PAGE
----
What Is A Bandpass Box? Basic Knowledge For Upgrading The Sound Quality

While tweeters and mid-range speakers are responsible for highs and mids, a subwoofer reproduces low-pitched frequencies, highlighting the bass and sub-bass.

If you’re planning to buy a subwoofer, you also need to find a suitable enclosure for it. There are three main types of subwoofer enclosures, namely sealed, ported, and bandpass. And bandpass boxes are many customers’ go-to choices.

What is a bandpass box? A bandpass box is an enclosure housing the subwoofer speaker entirely. It helps the subwoofer highlight the right bass quality by producing louder bass with lots of slam at certain frequencies.

This article will look at different types of bandpass boxes and the major pros and cons. Let’s read on to understand more about this kind of enclosure.

What Is A Bandpass Box?

A bandpass box bears a unique design with two chambers. The chamber housing the subwoofer is a sealed box, and in the front, the latter is a ported box. Simply put, it’s like a combination of a ported and a sealed enclosure.

The ported box is where the sound comes from, and the volume here is super loud. That’s the reason bandpass enclosures are best at highlighting the low bass for hip-hop, reggae, hard rock, and metal.

A difference between bandpass vs ported is the position of the rear and the port. In a bandpass, these two parts are in two separate enclosures, whereas with a ported box, the rear and the port of the driver are in the same enclosure.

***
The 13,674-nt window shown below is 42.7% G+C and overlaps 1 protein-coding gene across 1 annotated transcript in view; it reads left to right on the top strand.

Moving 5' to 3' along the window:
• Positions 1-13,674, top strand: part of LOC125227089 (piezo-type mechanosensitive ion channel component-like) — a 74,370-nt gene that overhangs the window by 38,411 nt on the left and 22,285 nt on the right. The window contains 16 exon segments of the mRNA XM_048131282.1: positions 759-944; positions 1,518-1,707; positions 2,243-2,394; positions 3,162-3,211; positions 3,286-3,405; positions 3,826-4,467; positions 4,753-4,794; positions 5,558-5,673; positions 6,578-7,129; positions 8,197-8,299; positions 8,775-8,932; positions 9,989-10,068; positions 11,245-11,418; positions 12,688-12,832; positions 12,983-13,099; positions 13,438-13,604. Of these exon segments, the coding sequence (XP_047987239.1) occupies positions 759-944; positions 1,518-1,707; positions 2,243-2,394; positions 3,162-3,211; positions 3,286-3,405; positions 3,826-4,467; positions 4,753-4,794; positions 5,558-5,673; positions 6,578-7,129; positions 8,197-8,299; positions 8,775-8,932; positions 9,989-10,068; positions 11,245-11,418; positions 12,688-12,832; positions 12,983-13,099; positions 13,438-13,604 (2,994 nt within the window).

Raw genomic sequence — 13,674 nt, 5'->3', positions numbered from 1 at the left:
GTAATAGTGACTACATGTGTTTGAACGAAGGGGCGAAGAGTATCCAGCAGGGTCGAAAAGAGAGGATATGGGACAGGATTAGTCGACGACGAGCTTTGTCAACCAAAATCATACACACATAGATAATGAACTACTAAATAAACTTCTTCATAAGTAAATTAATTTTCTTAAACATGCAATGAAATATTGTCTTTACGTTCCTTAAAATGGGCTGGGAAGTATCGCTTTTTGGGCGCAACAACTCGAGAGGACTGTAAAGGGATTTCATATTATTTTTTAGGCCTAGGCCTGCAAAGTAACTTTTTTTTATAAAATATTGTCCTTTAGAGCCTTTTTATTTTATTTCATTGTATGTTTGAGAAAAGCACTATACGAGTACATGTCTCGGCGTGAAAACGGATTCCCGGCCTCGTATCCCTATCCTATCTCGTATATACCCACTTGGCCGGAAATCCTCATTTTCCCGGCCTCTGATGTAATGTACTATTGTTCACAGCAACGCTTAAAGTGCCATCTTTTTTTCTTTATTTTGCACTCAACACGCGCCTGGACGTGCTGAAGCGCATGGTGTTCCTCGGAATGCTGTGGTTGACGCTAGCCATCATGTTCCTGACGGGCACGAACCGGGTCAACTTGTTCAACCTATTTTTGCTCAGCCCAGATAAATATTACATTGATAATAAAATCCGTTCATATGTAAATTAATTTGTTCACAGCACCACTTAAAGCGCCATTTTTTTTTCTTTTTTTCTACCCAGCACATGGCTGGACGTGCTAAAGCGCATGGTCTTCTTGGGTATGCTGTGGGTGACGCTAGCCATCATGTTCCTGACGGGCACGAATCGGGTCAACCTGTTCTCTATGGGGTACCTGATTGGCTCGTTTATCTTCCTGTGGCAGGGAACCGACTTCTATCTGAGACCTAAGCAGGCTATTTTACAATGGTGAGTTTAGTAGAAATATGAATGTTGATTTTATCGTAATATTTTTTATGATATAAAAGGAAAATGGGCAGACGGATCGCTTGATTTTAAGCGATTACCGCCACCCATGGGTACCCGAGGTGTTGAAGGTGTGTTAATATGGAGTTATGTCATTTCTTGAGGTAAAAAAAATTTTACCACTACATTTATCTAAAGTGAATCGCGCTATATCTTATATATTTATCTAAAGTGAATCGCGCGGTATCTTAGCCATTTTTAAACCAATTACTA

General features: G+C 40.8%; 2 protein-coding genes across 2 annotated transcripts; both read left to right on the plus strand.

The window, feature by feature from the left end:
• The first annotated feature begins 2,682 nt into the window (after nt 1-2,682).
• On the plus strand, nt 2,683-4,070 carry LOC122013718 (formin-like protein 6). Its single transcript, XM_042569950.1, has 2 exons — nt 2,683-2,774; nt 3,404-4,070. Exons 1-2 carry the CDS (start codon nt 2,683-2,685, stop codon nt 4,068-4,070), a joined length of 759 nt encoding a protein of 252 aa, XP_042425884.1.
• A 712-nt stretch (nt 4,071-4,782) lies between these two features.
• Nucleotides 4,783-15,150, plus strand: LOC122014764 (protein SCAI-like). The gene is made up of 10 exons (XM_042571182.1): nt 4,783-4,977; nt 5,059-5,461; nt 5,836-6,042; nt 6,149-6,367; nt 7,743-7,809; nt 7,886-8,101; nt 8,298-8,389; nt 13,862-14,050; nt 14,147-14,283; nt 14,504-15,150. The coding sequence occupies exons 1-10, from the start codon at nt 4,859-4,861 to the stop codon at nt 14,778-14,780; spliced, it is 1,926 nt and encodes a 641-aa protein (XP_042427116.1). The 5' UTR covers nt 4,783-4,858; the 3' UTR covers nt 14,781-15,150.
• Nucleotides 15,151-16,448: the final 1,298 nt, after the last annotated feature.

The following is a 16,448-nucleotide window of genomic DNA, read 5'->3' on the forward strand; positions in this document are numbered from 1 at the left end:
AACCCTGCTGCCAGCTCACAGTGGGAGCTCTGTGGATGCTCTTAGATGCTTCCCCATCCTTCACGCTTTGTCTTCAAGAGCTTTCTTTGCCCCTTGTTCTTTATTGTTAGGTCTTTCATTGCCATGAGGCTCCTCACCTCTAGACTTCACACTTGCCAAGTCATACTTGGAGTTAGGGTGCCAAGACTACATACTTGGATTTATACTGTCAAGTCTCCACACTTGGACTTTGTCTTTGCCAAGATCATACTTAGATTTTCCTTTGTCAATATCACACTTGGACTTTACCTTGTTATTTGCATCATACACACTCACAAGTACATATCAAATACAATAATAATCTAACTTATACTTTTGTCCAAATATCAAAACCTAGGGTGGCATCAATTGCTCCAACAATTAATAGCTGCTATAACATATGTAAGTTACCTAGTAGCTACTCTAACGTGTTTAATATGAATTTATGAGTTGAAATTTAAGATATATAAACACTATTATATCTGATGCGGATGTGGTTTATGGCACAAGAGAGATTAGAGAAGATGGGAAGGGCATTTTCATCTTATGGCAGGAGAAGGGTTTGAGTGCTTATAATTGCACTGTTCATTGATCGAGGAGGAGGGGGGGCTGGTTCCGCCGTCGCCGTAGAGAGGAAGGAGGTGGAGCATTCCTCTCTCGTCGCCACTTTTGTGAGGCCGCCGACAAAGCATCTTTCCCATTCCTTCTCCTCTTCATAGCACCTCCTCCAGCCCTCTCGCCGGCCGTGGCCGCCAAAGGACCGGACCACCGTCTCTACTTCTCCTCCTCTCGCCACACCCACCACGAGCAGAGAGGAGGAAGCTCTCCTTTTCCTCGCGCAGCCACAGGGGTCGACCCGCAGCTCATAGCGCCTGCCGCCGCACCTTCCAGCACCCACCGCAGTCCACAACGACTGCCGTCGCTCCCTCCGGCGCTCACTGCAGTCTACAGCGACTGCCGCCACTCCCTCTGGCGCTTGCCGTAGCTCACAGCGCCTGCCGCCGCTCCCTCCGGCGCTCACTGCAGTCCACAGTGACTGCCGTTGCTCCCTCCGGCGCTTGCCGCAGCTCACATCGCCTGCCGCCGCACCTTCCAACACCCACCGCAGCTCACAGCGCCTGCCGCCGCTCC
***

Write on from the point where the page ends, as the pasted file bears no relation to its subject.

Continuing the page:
Last update on 2021-09-27 at 23:21 UTC - 4/ Affiliate links / Images from Amazon Product Advertising API


Different Types Of Bandpass Box

Dual Bandpass Box

When setting out to get a bandpass enclosure, you can choose between double reflex bandpasses and single reflex bandpasses.

How these two bandpass box types differ is exactly similar to how a ported box differs from a sealed box.

In the single-reflex design, you’ll find the sealed chamber at the rear end and the ported chamber, where the sound comes from, at the front.

Besides, the dual-reflex design connects the listening area to both rear and front chambers with a port.

A single reflex box’s frequency range is about 12 dB/octave, which features a pretty good transient response. If you want a small box that delivers high sound quality, the single reflex type is the way to go.

Meanwhile, you can experience a sharper music quality with a dual reflex, whose frequency ranges from 18 to 24 dB/octave.

This type of bandpass box is more efficient than the first one, controlling motion cones over a broader range.

Due to the higher frequency roll-off rate, a double reflex usually has a larger size, generating the same frequency extension as the single reflex box.

All in all, if you’re seeking a decent-sized bandpass box emitting good-quality sound with nice transient features and adequate frequencies, a single reflex is right for you.

A double reflex requires more trunk space and often delivers a slower transient response, so you may find it a little impractical for you.

However, if your car has a large space and you want a more pounding and manifest quality of music, it’s a perfect choice with a dual flex bandpass box.